Some Forms of Anxiety May Point to Emotional Health
Understanding the interplay between mental health and emotional health.
Posted Dec 12, 2020
Mental health is defined as psychological, emotional, and social well-being. Many people assume the absence of anxiety and depression equates to strong mental health. This may not necessarily be true. Anxiety may be a side effect of emotional health in several specific areas.
Emotional health is similar to emotional intelligence and is often defined as an individual’s ability to appropriately express feelings and cope with different emotional situations. The concept of emotional intelligence was actually developed as a mechanism to evaluate and illuminate the importance of emotional health.
The ability to recognize, identify, and verbalize feeling states translates to self-awareness and emotional regulation, two important components of emotional intelligence. A person who is in touch with emotions, especially the uncomfortable ones, possesses insight. When a person understands what he or she is feeling, the feelings frequently become easier to manage. Moreover, a person who is able to recognize, identify, and verbalize emotions usually does not act them out because they are conscious. Acting on feelings inappropriately instead of verbally expressing them may signify a person is unconsciously defending against uncomfortable emotions. He or she is pushing blame outwards instead of looking inward.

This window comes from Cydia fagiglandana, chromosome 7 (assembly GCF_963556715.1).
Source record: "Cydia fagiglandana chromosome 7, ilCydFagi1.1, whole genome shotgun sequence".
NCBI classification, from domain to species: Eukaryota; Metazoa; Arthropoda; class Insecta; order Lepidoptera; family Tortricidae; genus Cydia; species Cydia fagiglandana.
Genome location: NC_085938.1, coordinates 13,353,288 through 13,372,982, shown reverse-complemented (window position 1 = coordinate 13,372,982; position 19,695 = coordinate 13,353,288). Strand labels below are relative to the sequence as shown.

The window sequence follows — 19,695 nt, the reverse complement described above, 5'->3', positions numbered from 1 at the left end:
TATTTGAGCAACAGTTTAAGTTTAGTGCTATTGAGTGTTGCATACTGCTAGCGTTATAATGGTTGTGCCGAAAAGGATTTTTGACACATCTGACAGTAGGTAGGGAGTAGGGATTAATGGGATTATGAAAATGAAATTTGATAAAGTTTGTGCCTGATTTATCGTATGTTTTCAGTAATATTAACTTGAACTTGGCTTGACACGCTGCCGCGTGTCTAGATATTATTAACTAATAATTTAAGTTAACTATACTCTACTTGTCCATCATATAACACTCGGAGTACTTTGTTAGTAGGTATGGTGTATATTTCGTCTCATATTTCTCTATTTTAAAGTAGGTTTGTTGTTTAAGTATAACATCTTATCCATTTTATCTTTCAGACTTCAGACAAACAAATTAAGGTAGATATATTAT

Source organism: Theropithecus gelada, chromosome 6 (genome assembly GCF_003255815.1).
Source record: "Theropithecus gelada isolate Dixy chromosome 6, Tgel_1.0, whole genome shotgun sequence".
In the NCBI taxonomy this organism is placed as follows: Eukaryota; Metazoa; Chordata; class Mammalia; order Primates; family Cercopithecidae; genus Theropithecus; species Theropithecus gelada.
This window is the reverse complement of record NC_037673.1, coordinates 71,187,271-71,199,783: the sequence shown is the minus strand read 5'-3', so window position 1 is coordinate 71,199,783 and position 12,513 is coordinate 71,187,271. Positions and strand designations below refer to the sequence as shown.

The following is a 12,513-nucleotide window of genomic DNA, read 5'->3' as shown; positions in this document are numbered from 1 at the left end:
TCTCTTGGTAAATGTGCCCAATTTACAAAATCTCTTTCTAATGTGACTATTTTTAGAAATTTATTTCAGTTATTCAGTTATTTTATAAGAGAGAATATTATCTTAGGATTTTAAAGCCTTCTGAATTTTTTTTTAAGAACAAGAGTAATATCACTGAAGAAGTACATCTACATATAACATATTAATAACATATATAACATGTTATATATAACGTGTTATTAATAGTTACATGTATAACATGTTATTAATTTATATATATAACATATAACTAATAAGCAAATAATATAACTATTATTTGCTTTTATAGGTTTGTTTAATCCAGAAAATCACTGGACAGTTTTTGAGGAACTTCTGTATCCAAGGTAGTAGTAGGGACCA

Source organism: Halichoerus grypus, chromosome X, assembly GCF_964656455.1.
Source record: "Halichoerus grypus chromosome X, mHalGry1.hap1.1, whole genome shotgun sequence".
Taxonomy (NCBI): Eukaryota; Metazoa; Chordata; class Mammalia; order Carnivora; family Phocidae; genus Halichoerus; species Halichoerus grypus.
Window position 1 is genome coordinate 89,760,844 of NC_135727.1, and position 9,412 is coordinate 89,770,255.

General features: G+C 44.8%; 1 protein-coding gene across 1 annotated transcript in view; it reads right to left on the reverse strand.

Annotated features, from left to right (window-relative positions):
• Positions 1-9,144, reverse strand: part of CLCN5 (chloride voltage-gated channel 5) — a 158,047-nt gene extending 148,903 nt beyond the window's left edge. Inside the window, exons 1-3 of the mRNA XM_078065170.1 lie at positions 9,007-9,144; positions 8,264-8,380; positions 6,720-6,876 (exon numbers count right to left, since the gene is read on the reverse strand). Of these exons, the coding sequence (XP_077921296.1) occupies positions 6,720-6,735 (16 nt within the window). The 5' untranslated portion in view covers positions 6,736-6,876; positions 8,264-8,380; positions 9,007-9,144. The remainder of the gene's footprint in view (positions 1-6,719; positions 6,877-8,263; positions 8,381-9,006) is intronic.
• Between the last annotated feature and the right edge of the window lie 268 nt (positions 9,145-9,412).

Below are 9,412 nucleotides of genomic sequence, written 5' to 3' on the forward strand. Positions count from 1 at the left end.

For example, a routinely aggressive child at school may not realize she is angry until after she hits a friend. Her anger escalates from one to sixty in a millisecond. Yet, children who recognize they are angry and verbalize the anger, typically do not hit a friend because they express the feeling with words. “I’m so mad at you.” The anger is recognized, identified and verbalized. It is expressed. Alternatively, the child who physically expresses anger by hitting may not be aware of what she is experiencing until after she has acted it out. This child is less able to recognize the feeling state, so it is discharged in a primal way.